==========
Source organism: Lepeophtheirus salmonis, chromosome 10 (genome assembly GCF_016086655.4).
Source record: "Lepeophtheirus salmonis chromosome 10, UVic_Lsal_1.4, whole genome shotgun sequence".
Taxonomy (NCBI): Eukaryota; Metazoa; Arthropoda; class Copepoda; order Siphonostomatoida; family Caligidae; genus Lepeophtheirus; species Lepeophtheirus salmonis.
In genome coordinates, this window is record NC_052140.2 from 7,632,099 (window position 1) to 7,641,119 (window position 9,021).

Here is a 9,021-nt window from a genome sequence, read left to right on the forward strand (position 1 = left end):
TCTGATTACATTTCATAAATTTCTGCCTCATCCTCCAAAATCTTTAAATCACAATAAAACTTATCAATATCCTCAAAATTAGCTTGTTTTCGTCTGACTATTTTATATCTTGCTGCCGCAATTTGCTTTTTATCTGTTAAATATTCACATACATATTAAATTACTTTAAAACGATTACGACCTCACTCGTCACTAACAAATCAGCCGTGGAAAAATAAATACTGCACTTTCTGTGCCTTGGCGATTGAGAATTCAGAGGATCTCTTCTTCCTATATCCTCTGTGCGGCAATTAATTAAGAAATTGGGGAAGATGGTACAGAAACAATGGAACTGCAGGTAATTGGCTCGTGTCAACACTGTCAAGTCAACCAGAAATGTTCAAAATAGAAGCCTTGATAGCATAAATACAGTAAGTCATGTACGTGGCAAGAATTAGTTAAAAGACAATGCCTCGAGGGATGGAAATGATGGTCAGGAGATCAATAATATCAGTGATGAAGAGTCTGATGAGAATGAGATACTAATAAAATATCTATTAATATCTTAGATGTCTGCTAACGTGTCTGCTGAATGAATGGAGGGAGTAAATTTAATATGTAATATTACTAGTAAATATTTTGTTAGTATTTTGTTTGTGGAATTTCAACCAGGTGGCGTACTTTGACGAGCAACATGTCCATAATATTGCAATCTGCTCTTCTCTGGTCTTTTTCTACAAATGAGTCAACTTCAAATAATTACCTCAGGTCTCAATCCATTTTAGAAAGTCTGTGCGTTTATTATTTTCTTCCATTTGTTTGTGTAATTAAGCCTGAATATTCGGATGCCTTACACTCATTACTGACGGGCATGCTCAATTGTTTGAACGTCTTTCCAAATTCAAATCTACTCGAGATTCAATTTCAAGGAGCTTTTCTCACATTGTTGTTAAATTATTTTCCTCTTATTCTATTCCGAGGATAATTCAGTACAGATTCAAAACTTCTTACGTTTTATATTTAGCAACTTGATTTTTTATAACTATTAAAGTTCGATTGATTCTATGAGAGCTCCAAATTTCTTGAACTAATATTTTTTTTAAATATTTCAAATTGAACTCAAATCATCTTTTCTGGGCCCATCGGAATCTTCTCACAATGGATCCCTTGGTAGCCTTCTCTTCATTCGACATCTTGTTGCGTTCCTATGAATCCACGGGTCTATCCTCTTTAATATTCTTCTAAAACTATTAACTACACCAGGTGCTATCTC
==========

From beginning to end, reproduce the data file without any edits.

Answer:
Source organism: Lepeophtheirus salmonis, chromosome 10 (genome assembly GCF_016086655.4).
Source record: "Lepeophtheirus salmonis chromosome 10, UVic_Lsal_1.4, whole genome shotgun sequence".
Taxonomy (NCBI): Eukaryota; Metazoa; Arthropoda; class Copepoda; order Siphonostomatoida; family Caligidae; genus Lepeophtheirus; species Lepeophtheirus salmonis.
In genome coordinates, this window is record NC_052140.2 from 7,632,099 (window position 1) to 7,641,119 (window position 9,021).

Here is a 9,021-nt window from a genome sequence, read left to right on the forward strand (position 1 = left end):
TCTGATTACATTTCATAAATTTCTGCCTCATCCTCCAAAATCTTTAAATCACAATAAAACTTATCAATATCCTCAAAATTAGCTTGTTTTCGTCTGACTATTTTATATCTTGCTGCCGCAATTTGCTTTTTATCTGTTAAATATTCACATACATATTAAATTACTTTAAAACGATTACGACCTCACTCGTCACTAACAAATCAGCCGTGGAAAAATAAATACTGCACTTTCTGTGCCTTGGCGATTGAGAATTCAGAGGATCTCTTCTTCCTATATCCTCTGTGCGGCAATTAATTAAGAAATTGGGGAAGATGGTACAGAAACAATGGAACTGCAGGTAATTGGCTCGTGTCAACACTGTCAAGTCAACCAGAAATGTTCAAAATAGAAGCCTTGATAGCATAAATACAGTAAGTCATGTACGTGGCAAGAATTAGTTAAAAGACAATGCCTCGAGGGATGGAAATGATGGTCAGGAGATCAATAATATCAGTGATGAAGAGTCTGATGAGAATGAGATACTAATAAAATATCTATTAATATCTTAGATGTCTGCTAACGTGTCTGCTGAATGAATGGAGGGAGTAAATTTAATATGTAATATTACTAGTAAATATTTTGTTAGTATTTTGTTTGTGGAATTTCAACCAGGTGGCGTACTTTGACGAGCAACATGTCCATAATATTGCAATCTGCTCTTCTCTGGTCTTTTTCTACAAATGAGTCAACTTCAAATAATTACCTCAGGTCTCAATCCATTTTAGAAAGTCTGTGCGTTTATTATTTTCTTCCATTTGTTTGTGTAATTAAGCCTGAATATTCGGATGCCTTACACTCATTACTGACGGGCATGCTCAATTGTTTGAACGTCTTTCCAAATTCAAATCTACTCGAGATTCAATTTCAAGGAGCTTTTCTCACATTGTTGTTAAATTATTTTCCTCTTATTCTATTCCGAGGATAATTCAGTACAGATTCAAAACTTCTTACGTTTTATATTTAGCAACTTGATTTTTTATAACTATTAAAGTTCGATTGATTCTATGAGAGCTCCAAATTTCTTGAACTAATATTTTTTTTAAATATTTCAAATTGAACTCAAATCATCTTTTCTGGGCCCATCGGAATCTTCTCACAATGGATCCCTTGGTAGCCTTCTCTTCATTCGACATCTTGTTGCGTTCCTATGAATCCACGGGTCTATCCTCTTTAATATTCTTCTAAAACTATTAACTACACCAGGTGCTATCTC